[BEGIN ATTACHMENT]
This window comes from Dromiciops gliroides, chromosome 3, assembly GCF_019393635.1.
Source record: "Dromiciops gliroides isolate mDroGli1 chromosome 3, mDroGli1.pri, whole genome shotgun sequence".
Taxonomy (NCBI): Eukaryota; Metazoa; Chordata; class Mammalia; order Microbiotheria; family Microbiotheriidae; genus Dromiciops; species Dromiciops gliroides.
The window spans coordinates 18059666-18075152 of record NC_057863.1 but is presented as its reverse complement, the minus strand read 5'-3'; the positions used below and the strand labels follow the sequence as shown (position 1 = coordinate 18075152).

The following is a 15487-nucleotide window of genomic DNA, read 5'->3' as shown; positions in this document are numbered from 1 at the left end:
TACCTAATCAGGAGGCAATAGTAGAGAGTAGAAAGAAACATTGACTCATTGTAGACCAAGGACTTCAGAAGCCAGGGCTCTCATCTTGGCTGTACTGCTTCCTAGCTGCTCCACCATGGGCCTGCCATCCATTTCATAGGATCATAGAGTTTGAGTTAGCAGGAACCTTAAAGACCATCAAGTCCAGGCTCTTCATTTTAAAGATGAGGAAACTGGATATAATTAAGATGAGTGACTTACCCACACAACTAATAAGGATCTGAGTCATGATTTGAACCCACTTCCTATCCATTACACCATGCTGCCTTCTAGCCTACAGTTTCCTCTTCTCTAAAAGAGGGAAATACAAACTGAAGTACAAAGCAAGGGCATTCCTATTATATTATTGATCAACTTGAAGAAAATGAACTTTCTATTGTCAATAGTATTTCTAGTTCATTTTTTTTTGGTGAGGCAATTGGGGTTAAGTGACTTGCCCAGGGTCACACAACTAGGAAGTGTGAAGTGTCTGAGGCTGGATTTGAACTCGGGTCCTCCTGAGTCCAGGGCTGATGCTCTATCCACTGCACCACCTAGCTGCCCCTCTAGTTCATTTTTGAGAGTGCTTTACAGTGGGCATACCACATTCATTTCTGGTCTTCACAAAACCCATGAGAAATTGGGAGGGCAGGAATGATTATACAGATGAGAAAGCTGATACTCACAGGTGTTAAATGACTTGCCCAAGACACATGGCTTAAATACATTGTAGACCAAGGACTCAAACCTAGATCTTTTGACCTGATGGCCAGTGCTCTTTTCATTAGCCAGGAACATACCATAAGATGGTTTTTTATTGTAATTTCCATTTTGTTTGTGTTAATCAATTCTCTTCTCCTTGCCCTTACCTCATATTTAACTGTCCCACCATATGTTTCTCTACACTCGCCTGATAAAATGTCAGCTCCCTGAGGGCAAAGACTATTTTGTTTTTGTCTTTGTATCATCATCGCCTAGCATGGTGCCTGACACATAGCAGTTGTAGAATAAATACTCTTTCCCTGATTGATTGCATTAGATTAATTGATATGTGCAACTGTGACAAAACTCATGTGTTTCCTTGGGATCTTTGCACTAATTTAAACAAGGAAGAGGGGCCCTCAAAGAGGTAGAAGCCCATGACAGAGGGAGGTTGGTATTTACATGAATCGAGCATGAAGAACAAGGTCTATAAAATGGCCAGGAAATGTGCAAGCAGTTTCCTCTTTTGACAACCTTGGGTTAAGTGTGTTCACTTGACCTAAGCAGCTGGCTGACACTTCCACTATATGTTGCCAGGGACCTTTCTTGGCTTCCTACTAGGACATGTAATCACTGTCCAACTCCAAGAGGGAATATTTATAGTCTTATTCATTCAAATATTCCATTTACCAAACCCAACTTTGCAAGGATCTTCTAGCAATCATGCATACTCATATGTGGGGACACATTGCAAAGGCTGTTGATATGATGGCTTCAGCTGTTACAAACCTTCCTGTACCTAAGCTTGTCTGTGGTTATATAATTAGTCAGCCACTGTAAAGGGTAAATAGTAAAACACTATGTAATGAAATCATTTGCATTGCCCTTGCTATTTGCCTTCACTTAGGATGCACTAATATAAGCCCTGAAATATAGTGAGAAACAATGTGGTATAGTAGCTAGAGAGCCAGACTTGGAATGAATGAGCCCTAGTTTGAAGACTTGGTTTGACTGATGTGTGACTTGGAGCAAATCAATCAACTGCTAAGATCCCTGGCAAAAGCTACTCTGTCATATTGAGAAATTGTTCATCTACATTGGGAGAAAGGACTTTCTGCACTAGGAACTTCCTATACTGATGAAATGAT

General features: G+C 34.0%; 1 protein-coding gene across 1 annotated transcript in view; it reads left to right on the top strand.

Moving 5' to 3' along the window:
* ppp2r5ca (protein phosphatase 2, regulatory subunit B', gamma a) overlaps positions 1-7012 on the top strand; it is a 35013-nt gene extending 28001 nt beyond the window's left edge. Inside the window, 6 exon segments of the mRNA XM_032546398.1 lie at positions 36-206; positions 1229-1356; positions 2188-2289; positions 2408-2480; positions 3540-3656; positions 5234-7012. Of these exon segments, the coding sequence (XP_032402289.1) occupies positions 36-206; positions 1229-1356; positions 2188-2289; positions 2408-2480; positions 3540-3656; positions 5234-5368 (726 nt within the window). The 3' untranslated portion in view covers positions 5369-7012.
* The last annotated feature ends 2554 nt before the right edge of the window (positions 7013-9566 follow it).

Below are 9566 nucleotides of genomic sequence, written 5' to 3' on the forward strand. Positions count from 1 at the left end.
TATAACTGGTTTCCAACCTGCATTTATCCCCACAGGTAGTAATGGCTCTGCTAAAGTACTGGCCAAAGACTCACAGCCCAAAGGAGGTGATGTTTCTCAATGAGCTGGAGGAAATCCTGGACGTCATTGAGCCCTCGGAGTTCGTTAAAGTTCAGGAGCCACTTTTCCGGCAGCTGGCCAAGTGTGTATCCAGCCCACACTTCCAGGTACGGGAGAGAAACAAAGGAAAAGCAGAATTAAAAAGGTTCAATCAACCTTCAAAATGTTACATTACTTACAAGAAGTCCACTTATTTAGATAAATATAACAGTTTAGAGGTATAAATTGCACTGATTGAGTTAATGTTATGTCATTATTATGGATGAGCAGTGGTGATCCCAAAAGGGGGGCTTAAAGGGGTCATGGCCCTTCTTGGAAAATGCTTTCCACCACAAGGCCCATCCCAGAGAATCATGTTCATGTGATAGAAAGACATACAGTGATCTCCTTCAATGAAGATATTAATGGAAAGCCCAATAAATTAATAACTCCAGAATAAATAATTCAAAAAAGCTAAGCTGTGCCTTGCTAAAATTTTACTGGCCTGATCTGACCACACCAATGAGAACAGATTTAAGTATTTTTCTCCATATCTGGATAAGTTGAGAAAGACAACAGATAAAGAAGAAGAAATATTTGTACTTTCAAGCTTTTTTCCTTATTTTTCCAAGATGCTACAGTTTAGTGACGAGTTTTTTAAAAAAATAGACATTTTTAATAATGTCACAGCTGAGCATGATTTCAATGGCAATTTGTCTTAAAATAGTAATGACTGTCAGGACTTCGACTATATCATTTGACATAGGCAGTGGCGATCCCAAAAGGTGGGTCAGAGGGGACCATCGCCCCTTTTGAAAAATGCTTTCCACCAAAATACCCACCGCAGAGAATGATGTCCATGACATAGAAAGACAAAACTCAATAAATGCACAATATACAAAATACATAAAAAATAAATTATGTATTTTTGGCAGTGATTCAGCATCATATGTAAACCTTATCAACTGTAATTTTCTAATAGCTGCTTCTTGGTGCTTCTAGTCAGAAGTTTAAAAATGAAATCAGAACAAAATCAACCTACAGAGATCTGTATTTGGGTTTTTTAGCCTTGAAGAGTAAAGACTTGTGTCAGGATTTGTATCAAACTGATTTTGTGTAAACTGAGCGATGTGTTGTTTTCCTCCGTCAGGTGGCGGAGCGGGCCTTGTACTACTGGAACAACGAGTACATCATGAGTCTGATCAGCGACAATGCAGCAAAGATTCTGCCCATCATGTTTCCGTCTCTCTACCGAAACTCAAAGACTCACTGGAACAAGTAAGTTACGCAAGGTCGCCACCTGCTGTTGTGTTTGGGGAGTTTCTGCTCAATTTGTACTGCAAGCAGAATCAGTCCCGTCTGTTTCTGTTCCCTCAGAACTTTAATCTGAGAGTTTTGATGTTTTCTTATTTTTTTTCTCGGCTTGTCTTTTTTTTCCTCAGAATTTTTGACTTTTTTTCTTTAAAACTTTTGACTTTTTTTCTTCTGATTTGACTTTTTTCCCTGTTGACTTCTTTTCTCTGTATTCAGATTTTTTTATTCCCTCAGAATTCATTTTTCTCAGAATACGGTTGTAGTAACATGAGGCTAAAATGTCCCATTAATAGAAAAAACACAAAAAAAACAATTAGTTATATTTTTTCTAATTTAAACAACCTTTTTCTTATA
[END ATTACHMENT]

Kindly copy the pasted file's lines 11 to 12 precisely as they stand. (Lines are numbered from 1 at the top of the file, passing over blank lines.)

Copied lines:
Below are 9566 nucleotides of genomic sequence, written 5' to 3' on the forward strand. Positions count from 1 at the left end.
TATAACTGGTTTCCAACCTGCATTTATCCCCACAGGTAGTAATGGCTCTGCTAAAGTACTGGCCAAAGACTCACAGCCCAAAGGAGGTGATGTTTCTCAATGAGCTGGAGGAAATCCTGGACGTCATTGAGCCCTCGGAGTTCGTTAAAGTTCAGGAGCCACTTTTCCGGCAGCTGGCCAAGTGTGTATCCAGCCCACACTTCCAGGTACGGGAGAGAAACAAAGGAAAAGCAGAATTAAAAAGGTTCAATCAACCTTCAAAATGTTACATTACTTACAAGAAGTCCACTTATTTAGATAAATATAACAGTTTAGAGGTATAAATTGCACTGATTGAGTTAATGTTATGTCATTATTATGGATGAGCAGTGGTGATCCCAAAAGGGGGGCTTAAAGGGGTCATGGCCCTTCTTGGAAAATGCTTTCCACCACAAGGCCCATCCCAGAGAATCATGTTCATGTGATAGAAAGACATACAGTGATCTCCTTCAATGAAGATATTAATGGAAAGCCCAATAAATTAATAACTCCAGAATAAATAATTCAAAAAAGCTAAGCTGTGCCTTGCTAAAATTTTACTGGCCTGATCTGACCACACCAATGAGAACAGATTTAAGTATTTTTCTCCATATCTGGATAAGTTGAGAAAGACAACAGATAAAGAAGAAGAAATATTTGTACTTTCAAGCTTTTTTCCTTATTTTTCCAAGATGCTACAGTTTAGTGACGAGTTTTTTAAAAAAATAGACATTTTTAATAATGTCACAGCTGAGCATGATTTCAATGGCAATTTGTCTTAAAATAGTAATGACTGTCAGGACTTCGACTATATCATTTGACATAGGCAGTGGCGATCCCAAAAGGTGGGTCAGAGGGGACCATCGCCCCTTTTGAAAAATGCTTTCCACCAAAATACCCACCGCAGAGAATGATGTCCATGACATAGAAAGACAAAACTCAATAAATGCACAATATACAAAATACATAAAAAATAAATTATGTATTTTTGGCAGTGATTCAGCATCATATGTAAACCTTATCAACTGTAATTTTCTAATAGCTGCTTCTTGGTGCTTCTAGTCAGAAGTTTAAAAATGAAATCAGAACAAAATCAACCTACAGAGATCTGTATTTGGGTTTTTTAGCCTTGAAGAGTAAAGACTTGTGTCAGGATTTGTATCAAACTGATTTTGTGTAAACTGAGCGATGTGTTGTTTTCCTCCGTCAGGTGGCGGAGCGGGCCTTGTACTACTGGAACAACGAGTACATCATGAGTCTGATCAGCGACAATGCAGCAAAGATTCTGCCCATCATGTTTCCGTCTCTCTACCGAAACTCAAAGACTCACTGGAACAAGTAAGTTACGCAAGGTCGCCACCTGCTGTTGTGTTTGGGGAGTTTCTGCTCAATTTGTACTGCAAGCAGAATCAGTCCCGTCTGTTTCTGTTCCCTCAGAACTTTAATCTGAGAGTTTTGATGTTTTCTTATTTTTTTTCTCGGCTTGTCTTTTTTTTCCTCAGAATTTTTGACTTTTTTTCTTTAAAACTTTTGACTTTTTTTCTTCTGATTTGACTTTTTTCCCTGTTGACTTCTTTTCTCTGTATTCAGATTTTTTTATTCCCTCAGAATTCATTTTTCTCAGAATACGGTTGTAGTAACATGAGGCTAAAATGTCCCATTAATAGAAAAAACACAAAAAAAACAATTAGTTATATTTTTTCTAATTTAAACAACCTTTTTCTTATA